Indiana Jones and the Kingdom of the Crystal Skull is one of this summer's most anticipated blockbusters. It's been nearly 20 years since The Last Crusade, and ever since then fans have been waiting for the next installment in this classic serial. It's been years in the making, and the product of finally finding the right script and the time when Steven Spielberg, George Lucas, and Harrison Ford were all able to get together. As the years went by and Harrison Ford continued to add another year to his age, it began to look like it just might not happen. In fact, when I spoke with producer/director Frank Marshall in 2006 a few short weeks after Firewall came out (Ford's return to the action genre), I urged him that the window may indeed be running out. Marshall replied that he always got asked about Indy in every interview he did, and that fans should be patient.
Now, two years later, that patience has paid off and Ford has once again donned his famous Fedora. Although the film remains shrouded in secrecy, even now just a mere few days before its release, I did have the opportunity to talk to Bernie Pollack, the man tasked with making sure the Indy we see up on screen looks just as we remembered. Over the course of our telephone call, we discussed the state of modern clothing manufacturing, how you deal with recreating such an iconic figure on screen, and how he got into the business.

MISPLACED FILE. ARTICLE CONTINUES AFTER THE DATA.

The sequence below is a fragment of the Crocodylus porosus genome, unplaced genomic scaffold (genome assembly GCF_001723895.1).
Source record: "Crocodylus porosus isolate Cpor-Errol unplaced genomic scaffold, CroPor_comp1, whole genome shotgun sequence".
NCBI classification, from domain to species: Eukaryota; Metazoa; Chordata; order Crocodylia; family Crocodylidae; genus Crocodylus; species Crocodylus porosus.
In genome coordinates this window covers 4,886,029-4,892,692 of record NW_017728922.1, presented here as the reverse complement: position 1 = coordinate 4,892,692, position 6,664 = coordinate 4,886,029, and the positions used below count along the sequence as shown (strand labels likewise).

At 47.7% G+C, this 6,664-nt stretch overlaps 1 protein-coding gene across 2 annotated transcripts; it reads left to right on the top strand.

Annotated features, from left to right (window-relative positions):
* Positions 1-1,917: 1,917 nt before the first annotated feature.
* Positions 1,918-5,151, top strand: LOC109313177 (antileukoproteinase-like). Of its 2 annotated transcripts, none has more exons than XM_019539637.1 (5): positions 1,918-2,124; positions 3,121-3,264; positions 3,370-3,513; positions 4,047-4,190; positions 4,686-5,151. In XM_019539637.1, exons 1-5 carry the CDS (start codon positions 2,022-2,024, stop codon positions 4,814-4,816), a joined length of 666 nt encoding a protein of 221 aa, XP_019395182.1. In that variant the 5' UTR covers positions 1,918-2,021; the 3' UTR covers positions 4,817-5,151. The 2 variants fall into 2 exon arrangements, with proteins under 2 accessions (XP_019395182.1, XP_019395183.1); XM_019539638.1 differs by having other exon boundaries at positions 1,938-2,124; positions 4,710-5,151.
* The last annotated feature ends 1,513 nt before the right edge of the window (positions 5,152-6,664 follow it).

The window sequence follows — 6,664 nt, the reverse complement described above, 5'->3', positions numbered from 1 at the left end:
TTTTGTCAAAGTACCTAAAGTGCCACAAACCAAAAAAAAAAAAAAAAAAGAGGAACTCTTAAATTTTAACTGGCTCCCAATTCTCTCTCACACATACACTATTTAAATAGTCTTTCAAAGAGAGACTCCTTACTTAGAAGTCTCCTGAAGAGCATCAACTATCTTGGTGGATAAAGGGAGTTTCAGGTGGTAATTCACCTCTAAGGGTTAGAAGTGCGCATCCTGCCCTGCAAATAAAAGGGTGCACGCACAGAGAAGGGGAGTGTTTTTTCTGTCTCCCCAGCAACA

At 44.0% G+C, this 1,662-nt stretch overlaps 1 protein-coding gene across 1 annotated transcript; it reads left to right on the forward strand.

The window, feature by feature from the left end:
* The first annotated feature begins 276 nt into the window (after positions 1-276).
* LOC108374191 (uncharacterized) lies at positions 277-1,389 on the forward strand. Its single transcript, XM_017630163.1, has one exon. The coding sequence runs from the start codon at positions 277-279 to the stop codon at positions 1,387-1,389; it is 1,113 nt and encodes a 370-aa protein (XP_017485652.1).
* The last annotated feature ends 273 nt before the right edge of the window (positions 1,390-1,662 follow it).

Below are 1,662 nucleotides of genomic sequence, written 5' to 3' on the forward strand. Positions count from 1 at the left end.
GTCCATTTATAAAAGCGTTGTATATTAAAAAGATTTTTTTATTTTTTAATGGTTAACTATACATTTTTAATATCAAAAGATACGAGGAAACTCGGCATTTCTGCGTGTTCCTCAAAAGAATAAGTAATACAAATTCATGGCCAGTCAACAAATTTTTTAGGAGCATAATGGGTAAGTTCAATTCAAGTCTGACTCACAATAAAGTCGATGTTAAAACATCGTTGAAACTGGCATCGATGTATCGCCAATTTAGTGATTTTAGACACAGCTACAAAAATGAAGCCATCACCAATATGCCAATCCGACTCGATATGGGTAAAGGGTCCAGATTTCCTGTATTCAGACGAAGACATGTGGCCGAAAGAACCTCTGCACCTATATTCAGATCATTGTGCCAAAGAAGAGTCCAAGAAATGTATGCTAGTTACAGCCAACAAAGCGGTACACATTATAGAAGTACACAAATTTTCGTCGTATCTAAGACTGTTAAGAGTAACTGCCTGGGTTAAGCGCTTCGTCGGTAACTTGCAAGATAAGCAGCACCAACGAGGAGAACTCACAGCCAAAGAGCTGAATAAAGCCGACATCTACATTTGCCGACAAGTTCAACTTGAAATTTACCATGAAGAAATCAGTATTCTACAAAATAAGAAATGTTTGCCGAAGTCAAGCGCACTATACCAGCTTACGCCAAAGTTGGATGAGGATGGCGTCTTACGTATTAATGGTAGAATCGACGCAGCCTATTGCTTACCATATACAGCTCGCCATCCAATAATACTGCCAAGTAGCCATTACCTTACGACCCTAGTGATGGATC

Bernie Pollack: Hi Mark.
Mark McLeod: Hi Bernie, how are you this morning?
BP: I'm all right, thank you very much. How are you?
MM: I'd like to first start by asking you how got into costume design?
BP: That's an interesting question, you're the first person to ask that. I actually got started in costume design because I was an unemployed actor and needed a job. Believe it or not, it was as simple as that. I was working in New York as an actor and doing odd jobs on the side and without dragging this out too long, I wanted to stay in the business. I worked in retail; I sold vacuum cleaners, fire alarms, stereo sets, door to door, everything I could... fuller brush. I got married very young at 21 years old, had a child on my 23rd birthday and I was trying to stay in the business. I had always had an interest in style and fashion. I had worked at Sax Fifth Avenue in New York and all the men's departments, and the opportunity presented itself to be an apprentice costumer on a film with Edith Head -- not directly working with her, (though) I did work with her, but it was working for the costume supervisor. And I lied and said I had a lot more experience than I did, and that I knew more about fashion than I did. But that was the beginning.
MM: Now this isn't your first movie with Harrison Ford. How did you become involved with working with him?